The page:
These are not expressions but declarations. Expressions are parts of a statement that return a value. In programming, it's important to use the correct terminology.
First you declare an interface Foo with a generic type parameter T. We say "Foo of T".
Secondly you declare a class FooImpl with a generic type parameter U. U has an upper type boundary of Foo<? super U>. We say "FooImpl of U, where U is some subtype of a Foo that consumes U".
You are probably wondering about the "U is some subclass of a Foo that consumes U" part. I will be able to explain it a bit better using types that have more meaning than Foo and FooImpl:
SortedSequence maintains a sorted list of items. You can insert a new item and it will perform a binary search on the current list of items to find the index where the item will be inserted.
To make all of this work, the items need to be comparable to each other. That's why U extends Comparable. However, Comparable is also a generic type, so we need to specify type arguments: U extends Comparable<U> because the items need to be comparable to themselves.
So why does the actual declaration read U extends Comparable<? super U> ? That's because otherwise we'd be needlessly limiting the type of things we can make a sorted sequence of. Here's an example:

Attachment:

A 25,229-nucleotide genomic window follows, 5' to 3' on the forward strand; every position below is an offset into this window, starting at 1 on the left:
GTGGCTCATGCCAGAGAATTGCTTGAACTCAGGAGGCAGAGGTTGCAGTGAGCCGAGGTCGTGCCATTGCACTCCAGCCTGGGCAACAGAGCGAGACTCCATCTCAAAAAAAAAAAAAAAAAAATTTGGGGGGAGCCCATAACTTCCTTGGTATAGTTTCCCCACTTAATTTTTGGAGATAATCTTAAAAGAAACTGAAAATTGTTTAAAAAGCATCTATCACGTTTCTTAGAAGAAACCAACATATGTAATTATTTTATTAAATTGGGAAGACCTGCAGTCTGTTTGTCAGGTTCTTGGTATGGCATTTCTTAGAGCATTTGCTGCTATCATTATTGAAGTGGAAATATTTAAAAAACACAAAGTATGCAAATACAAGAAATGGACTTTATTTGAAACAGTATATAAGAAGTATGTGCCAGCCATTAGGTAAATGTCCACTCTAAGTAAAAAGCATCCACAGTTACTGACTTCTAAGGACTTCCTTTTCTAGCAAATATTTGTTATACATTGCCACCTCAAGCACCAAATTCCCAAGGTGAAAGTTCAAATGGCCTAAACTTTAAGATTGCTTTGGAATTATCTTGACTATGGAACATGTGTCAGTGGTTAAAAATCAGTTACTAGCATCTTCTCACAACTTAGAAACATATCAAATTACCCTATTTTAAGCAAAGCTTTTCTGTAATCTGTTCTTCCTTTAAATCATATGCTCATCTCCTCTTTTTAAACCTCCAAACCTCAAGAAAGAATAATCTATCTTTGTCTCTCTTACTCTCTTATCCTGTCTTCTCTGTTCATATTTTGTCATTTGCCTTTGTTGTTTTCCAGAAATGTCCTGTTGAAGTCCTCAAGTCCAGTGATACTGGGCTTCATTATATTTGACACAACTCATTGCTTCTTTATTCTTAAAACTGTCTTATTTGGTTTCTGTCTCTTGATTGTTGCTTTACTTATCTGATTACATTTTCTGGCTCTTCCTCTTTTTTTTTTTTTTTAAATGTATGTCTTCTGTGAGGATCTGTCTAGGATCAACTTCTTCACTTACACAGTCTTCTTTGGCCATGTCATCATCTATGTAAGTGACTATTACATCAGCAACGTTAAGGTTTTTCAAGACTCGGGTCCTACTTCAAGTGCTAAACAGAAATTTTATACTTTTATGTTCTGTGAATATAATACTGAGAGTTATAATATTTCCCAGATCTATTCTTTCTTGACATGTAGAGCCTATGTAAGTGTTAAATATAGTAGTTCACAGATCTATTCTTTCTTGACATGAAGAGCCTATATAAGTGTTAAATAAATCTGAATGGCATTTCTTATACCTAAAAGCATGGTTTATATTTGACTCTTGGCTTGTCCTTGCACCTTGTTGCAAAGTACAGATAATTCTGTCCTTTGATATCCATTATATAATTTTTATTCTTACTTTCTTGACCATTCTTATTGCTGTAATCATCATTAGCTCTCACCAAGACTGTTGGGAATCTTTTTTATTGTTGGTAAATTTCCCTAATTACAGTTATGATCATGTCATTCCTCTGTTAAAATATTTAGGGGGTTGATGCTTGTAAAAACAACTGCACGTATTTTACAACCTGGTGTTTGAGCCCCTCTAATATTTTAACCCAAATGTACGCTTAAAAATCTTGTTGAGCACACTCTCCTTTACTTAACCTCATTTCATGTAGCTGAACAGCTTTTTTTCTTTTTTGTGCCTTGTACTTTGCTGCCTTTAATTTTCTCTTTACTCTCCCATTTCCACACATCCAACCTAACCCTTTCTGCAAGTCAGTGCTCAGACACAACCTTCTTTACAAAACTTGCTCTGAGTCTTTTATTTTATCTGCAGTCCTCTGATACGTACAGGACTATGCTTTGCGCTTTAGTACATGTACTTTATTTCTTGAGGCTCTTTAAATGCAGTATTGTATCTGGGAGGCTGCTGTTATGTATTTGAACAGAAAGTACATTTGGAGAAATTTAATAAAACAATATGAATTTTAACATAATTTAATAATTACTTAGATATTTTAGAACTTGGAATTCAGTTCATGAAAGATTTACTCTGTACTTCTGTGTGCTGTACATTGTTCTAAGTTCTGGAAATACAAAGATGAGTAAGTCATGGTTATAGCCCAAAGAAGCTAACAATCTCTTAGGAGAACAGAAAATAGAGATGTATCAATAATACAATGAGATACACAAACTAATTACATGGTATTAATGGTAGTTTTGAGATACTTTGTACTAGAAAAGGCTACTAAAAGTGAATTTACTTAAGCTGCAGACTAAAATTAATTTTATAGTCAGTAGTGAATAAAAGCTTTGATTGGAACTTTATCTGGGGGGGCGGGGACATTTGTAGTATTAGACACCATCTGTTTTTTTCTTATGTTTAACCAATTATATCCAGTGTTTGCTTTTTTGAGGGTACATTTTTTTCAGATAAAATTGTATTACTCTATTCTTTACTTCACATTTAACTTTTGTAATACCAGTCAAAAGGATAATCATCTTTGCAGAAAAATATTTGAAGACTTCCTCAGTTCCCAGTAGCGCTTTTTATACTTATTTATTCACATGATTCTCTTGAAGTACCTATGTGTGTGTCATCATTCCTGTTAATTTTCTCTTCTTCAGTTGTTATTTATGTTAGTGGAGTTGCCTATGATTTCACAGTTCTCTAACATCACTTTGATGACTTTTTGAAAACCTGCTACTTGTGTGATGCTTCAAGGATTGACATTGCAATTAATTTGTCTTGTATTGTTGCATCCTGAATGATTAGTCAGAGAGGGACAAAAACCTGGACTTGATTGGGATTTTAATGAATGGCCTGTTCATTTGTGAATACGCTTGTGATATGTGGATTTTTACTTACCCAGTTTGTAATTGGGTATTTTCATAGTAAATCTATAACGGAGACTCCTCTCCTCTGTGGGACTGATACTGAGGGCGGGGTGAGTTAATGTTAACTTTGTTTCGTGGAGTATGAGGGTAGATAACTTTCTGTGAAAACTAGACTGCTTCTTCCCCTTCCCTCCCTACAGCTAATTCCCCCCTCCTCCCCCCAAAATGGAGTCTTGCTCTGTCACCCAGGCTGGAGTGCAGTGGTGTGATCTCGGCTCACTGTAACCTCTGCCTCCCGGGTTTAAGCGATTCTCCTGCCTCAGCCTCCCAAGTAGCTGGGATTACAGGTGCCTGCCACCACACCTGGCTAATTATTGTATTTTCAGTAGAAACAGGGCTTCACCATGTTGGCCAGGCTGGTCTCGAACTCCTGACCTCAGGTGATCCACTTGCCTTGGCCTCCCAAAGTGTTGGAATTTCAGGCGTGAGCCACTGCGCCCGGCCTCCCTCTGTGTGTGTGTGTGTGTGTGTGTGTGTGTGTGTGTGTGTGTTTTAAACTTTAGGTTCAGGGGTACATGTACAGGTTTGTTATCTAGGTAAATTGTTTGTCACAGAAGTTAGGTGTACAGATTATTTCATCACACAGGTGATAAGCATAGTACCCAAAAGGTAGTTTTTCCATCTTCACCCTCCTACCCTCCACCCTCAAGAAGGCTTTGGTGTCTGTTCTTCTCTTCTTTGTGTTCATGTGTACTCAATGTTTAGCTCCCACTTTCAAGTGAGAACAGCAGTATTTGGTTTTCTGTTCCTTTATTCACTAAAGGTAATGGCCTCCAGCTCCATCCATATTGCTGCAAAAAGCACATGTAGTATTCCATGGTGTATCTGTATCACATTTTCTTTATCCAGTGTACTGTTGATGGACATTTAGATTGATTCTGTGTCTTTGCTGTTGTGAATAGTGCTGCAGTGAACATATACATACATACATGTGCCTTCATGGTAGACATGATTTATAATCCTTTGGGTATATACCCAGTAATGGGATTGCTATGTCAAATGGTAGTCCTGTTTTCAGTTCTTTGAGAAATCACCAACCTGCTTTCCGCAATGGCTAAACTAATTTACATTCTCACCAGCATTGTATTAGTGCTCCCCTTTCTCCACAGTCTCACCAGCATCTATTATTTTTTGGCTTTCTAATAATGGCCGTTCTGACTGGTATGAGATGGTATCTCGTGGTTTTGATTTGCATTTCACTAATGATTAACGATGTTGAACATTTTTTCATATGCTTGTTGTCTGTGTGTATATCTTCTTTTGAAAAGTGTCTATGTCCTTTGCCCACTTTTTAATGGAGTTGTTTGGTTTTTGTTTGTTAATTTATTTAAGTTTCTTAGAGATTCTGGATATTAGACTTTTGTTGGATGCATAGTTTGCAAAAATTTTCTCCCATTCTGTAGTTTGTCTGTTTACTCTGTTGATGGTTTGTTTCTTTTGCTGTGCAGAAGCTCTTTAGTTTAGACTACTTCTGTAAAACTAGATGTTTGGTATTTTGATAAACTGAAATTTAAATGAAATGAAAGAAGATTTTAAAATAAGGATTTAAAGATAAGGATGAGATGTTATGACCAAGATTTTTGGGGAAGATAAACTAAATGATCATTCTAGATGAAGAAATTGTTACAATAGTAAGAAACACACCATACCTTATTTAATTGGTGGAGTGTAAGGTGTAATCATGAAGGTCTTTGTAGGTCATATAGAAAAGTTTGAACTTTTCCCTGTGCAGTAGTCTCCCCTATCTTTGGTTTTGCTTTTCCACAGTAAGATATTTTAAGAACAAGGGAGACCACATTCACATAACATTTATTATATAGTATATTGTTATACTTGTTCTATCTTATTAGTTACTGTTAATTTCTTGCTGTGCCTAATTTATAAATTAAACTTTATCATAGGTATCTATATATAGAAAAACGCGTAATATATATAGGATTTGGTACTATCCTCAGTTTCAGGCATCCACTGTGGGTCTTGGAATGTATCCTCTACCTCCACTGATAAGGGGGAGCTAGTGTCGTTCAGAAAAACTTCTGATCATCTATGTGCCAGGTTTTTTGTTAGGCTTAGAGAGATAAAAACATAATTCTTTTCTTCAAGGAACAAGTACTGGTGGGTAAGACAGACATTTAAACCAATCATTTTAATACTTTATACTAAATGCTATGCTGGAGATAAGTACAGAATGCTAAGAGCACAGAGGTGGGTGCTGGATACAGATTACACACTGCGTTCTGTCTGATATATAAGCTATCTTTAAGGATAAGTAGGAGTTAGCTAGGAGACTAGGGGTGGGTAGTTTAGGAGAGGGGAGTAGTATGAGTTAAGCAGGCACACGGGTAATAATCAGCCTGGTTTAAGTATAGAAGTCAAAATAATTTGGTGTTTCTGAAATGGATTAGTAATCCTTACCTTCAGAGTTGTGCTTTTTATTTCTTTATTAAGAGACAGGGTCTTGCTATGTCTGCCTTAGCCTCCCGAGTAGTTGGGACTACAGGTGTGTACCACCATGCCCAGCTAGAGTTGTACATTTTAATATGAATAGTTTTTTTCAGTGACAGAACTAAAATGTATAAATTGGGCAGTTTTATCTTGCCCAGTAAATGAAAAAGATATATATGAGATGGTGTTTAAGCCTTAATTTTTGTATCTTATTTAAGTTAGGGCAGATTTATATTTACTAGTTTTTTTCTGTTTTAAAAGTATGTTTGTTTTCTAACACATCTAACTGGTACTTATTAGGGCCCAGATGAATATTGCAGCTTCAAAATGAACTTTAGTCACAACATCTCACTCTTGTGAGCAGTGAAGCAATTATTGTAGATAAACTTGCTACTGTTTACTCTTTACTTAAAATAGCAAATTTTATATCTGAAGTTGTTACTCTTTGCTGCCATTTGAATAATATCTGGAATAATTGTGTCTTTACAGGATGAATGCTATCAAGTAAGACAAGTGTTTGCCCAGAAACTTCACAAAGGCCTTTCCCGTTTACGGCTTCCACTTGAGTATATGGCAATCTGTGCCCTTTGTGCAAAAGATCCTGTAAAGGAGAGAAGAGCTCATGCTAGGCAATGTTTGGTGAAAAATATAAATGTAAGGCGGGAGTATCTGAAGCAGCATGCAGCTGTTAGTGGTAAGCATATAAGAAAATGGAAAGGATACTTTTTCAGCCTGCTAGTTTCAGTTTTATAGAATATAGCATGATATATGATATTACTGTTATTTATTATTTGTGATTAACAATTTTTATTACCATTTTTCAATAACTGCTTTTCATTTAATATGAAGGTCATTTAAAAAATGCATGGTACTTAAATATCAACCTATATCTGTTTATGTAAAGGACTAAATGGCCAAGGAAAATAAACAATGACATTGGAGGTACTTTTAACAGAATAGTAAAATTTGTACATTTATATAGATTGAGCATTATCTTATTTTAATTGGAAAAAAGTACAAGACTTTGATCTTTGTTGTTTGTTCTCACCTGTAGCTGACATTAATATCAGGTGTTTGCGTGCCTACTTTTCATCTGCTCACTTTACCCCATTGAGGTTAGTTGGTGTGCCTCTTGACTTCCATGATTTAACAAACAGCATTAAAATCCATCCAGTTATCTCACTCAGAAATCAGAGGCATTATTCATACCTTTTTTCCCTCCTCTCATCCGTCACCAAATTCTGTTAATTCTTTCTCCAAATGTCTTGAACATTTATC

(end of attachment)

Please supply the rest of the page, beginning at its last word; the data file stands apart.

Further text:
Why is it not possible to create a sequence of sheep, even though Sheep extends Animal and Animal is comparable to itself? Well, SortedSequence requires something that extends Comparable<Sheep>, and Sheep is not a Comparable<Sheep> but a Comparable<Animal>.
When instead we declare U as U extends Comparable<? super U>, we CAN create a SortedSequence<Sheep>, because the SortedSequence requires something that extends Comparable<? super Sheep>, and Comparable<Animal> does just that.
Finally, why do we say "consumes" in "SortedSequence of U, where U is some subtype of a Comparable that consumes U"? Well, the super keyword is used to specify a lower type bound on types that contain methods that only have the generic type in their method parameters, not in their return values. Comparable has T as a parameter in its compareTo method, and not in its return type. That's why we can use the super keyword, and that's why we say "Comparable that consumes U".
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